To me, “healthy baby and healthy momma” is bare minimum. We need to build on that, not let that be our goal. Doulas are a wide range of service areas, but I focus on learning about a person uniquely. Not just their physical needs and how we get the baby out, but how they can walk away from it feeling good about the experience and feeling full. I’m really heavy on the teaching side. Teaching you how to have confidence in your birth no matter what type of birth you want.
I meet with people, in person, about 3 times prenatally. Early, around 34 weeks, and another one just somewhere in the middle. In the first one, we get to know each other. The second one, I go over how to get your body and your mind truly ready for labor based on your birth goals and specific health needs. Then the last one, I try to always invite whoever’s going to be their other support person into that meeting to be like, “Hey, there’s going to be a time before I get there where you’re the point guard. So, you need to know comfort measures, you need to know how to manage so you don’t make it worse, those type of things.”
All in between that time, I’m always available by text and email. Somebody might be reading something and be like, “Hey, delayed cord clamping. Why would I even wanna do that?” and so we chat about that electronically between meetings. It’s not just every now and then, it’s sometimes weekly. I really want to be available as much as a mom wants or needs to have that person to lean on.
I go on call at 38 weeks for everybody, unless there’s a high medical need. That means I don’t really go anywhere, I just hang around and wait on a phone call. As soon as they think they’re in labor, or if they’re going in for an induction, we stay in constant communication and we decide together when it’s time for me to go. Sometimes I meet with people in their home and labor with them there. If it’s a home birth, I just get there! I stay for the duration of the labor if I can. I’ve been to births as long as 36-38 hours.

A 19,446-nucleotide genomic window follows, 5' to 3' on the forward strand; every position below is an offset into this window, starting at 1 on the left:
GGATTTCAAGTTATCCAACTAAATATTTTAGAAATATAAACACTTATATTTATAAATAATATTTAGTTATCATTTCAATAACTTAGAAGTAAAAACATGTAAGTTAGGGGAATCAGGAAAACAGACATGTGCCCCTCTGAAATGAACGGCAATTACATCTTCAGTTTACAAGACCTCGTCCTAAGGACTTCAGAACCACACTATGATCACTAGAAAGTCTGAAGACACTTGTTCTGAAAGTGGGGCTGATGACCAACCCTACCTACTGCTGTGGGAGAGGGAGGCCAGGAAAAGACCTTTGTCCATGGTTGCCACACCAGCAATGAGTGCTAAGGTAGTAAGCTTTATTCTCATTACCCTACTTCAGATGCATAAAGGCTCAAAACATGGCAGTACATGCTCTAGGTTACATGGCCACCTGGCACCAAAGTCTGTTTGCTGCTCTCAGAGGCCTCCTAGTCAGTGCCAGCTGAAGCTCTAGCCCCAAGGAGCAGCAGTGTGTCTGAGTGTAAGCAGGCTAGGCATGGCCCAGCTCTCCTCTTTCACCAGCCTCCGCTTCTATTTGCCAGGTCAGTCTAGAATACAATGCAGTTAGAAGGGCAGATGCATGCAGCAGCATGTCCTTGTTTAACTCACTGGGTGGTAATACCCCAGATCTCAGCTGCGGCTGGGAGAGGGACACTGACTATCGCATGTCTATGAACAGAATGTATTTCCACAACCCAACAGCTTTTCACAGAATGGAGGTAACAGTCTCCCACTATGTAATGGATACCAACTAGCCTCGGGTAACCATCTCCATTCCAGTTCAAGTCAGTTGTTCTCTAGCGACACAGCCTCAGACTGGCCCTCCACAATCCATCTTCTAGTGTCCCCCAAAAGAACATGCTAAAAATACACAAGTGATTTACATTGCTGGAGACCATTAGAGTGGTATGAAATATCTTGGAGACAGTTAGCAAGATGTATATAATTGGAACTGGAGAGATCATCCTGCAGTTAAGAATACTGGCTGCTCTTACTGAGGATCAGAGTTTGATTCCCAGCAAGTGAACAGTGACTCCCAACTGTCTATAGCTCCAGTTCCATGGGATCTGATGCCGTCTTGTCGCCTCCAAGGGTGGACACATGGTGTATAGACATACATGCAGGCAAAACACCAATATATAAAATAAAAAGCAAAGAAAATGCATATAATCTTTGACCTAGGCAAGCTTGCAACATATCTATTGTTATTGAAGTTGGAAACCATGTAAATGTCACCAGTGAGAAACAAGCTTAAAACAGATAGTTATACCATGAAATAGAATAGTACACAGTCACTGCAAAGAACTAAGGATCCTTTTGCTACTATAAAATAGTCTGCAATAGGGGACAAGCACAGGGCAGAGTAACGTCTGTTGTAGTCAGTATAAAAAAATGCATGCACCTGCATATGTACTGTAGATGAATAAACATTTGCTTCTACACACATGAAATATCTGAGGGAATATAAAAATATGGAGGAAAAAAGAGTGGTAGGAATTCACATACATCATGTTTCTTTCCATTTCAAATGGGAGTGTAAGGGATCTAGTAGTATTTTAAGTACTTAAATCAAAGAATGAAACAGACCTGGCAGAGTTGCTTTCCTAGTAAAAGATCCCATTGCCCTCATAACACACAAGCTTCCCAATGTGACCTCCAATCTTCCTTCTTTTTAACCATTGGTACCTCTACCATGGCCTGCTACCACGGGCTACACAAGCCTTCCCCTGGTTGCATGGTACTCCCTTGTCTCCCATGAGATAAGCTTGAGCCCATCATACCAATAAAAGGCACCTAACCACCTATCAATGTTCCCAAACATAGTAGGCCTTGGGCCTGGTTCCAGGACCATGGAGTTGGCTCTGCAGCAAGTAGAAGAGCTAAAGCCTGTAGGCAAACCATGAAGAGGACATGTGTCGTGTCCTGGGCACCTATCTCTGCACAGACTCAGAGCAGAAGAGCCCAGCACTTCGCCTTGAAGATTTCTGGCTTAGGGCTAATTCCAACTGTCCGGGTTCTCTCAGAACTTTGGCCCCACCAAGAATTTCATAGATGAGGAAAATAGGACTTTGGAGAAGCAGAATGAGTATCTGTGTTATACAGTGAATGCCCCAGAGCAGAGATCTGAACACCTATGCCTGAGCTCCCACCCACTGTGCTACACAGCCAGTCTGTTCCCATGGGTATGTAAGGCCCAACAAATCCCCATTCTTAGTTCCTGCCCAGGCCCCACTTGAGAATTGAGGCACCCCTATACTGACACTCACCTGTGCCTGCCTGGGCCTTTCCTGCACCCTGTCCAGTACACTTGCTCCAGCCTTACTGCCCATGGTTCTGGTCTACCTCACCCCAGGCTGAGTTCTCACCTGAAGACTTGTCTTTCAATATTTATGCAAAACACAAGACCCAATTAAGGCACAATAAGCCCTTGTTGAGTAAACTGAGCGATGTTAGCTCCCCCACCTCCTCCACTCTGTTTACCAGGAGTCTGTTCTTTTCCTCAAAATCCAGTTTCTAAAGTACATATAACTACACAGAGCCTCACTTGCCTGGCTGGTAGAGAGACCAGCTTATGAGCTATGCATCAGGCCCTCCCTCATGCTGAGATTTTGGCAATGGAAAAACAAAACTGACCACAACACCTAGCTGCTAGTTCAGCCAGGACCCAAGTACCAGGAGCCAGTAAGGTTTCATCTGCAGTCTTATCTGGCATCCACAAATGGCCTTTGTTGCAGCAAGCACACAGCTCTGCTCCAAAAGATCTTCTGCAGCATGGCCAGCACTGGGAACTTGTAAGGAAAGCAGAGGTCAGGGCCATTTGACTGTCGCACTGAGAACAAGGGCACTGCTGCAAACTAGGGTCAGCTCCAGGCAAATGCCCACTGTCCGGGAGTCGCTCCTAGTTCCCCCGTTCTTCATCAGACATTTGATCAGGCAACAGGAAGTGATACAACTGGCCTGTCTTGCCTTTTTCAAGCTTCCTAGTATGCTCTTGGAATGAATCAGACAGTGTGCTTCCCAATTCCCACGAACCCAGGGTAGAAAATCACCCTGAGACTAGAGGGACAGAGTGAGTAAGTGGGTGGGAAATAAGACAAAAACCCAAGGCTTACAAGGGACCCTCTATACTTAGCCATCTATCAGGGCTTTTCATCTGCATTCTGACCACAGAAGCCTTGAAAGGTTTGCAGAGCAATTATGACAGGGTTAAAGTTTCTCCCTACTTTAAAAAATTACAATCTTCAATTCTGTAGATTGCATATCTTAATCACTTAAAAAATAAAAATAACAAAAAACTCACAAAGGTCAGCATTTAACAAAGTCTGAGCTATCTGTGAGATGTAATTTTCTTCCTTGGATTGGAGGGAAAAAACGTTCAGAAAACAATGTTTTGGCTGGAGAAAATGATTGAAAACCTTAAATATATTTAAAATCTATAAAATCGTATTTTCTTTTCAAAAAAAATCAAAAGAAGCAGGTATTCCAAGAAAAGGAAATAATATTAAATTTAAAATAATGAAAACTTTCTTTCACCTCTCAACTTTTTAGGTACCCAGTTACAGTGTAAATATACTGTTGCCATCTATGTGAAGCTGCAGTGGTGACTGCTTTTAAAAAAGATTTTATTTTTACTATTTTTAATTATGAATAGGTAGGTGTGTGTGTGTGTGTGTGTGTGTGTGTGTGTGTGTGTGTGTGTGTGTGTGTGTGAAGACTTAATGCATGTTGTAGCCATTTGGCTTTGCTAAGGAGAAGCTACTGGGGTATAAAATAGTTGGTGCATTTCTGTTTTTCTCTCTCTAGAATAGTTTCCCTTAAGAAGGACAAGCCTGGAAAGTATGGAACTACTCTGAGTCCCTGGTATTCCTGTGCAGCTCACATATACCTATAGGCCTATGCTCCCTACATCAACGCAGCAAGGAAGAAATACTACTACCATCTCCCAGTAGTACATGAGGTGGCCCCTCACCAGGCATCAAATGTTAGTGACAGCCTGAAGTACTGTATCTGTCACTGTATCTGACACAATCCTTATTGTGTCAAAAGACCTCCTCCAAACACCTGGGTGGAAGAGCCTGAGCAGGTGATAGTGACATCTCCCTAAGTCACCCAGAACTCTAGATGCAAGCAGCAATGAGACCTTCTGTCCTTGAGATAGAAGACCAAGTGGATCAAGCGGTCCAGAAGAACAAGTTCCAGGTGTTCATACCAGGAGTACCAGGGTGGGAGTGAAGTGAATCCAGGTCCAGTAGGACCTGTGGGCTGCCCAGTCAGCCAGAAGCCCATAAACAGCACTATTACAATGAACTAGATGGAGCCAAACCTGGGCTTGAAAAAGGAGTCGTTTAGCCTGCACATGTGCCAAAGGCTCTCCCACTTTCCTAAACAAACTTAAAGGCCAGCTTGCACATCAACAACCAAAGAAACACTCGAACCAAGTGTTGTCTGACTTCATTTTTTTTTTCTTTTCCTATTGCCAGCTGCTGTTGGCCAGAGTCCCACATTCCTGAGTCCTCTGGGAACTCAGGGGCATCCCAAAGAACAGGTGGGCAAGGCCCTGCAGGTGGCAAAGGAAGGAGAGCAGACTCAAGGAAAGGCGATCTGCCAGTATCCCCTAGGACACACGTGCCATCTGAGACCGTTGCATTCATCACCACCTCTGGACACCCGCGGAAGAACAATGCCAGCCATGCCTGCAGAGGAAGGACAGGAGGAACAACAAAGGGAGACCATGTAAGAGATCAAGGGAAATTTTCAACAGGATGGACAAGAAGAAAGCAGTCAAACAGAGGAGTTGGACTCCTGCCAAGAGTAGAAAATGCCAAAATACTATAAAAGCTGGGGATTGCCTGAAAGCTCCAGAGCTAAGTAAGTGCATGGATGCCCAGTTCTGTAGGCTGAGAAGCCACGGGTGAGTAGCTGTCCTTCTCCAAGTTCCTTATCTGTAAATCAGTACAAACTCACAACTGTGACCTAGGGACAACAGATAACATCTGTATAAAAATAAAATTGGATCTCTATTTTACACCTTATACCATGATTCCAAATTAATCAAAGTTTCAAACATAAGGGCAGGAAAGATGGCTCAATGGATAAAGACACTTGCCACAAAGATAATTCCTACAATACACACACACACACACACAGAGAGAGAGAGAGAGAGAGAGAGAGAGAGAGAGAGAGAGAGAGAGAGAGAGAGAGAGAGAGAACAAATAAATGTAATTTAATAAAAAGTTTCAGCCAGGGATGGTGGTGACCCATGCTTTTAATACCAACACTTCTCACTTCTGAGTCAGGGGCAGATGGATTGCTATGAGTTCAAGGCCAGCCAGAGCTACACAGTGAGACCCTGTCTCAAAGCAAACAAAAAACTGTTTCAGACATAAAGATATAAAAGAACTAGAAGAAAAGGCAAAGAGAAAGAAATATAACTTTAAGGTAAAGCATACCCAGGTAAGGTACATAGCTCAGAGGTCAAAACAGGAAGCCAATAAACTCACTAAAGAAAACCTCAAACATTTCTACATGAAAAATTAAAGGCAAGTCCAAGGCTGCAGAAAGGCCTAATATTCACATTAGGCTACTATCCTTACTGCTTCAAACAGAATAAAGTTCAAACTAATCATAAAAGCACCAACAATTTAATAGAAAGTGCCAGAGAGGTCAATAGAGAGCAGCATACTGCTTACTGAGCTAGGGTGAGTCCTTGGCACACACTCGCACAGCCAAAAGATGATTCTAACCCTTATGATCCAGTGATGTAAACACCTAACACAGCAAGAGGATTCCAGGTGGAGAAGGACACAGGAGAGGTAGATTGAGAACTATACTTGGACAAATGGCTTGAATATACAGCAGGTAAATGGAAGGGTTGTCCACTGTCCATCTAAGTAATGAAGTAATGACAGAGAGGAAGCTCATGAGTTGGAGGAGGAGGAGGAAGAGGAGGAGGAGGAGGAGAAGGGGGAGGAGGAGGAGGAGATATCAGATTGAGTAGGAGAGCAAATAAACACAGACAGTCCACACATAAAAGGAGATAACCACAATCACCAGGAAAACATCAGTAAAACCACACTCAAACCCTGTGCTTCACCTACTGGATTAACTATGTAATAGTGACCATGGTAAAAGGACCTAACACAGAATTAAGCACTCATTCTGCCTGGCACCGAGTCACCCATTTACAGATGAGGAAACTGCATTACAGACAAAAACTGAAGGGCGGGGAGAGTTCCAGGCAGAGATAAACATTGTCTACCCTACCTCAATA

Once the birth is over, I stay with them about an hour or two postpartum just to make sure they’re okay, their bleeding is under control, the baby’s trying to latch, all that stuff. Before I leave the birth space, I say, “Hey, remember, you’ve paid me a lot of money up until 6 weeks, utilize that. I’m here. If you’re baby’s feeding funky, if your nipples hurt, if your butt hurts, if you’re not understanding how to get your nutrition in, let me know and we’ll get you some help. Then I constantly check in, with the understand that moms may not get back to me immediately. I’m still checking in on people who gave birth a year ago. I feel like with my clients, it’s very personal. Almost like a friendship level, but still professional.
All of ’em. I mean, truly. I have OBs and nurses hire me all the time. If an OB feels like she needs a doula, that should tell us that realistically anybody can benefit from having one. My place is never to take the place of any other support person, but really to facilitate them being a part of the experience.
As a doula, I was pregnant and asked my doula to come and my husband was like, “Isn’t that what you do?” I was like, “Listen, at some point, I will be out of my thinking mind, and I cannot manage all of that and still try to bring forth a life. I don’t want you to have all the stress on your shoulders and making a decision that I’m not interested in. I need a non-biased person in our space, to look to my needs constantly, and then also remind me the things that are important to me when anything comes up so that I don’t induce any additional trauma that’s unnecessary or agree to things that realistically I wouldn’t have if I weren’t under fluorescent lights with like 12 people staring at me.”
Midwives are medical providers; doulas are not medical providers.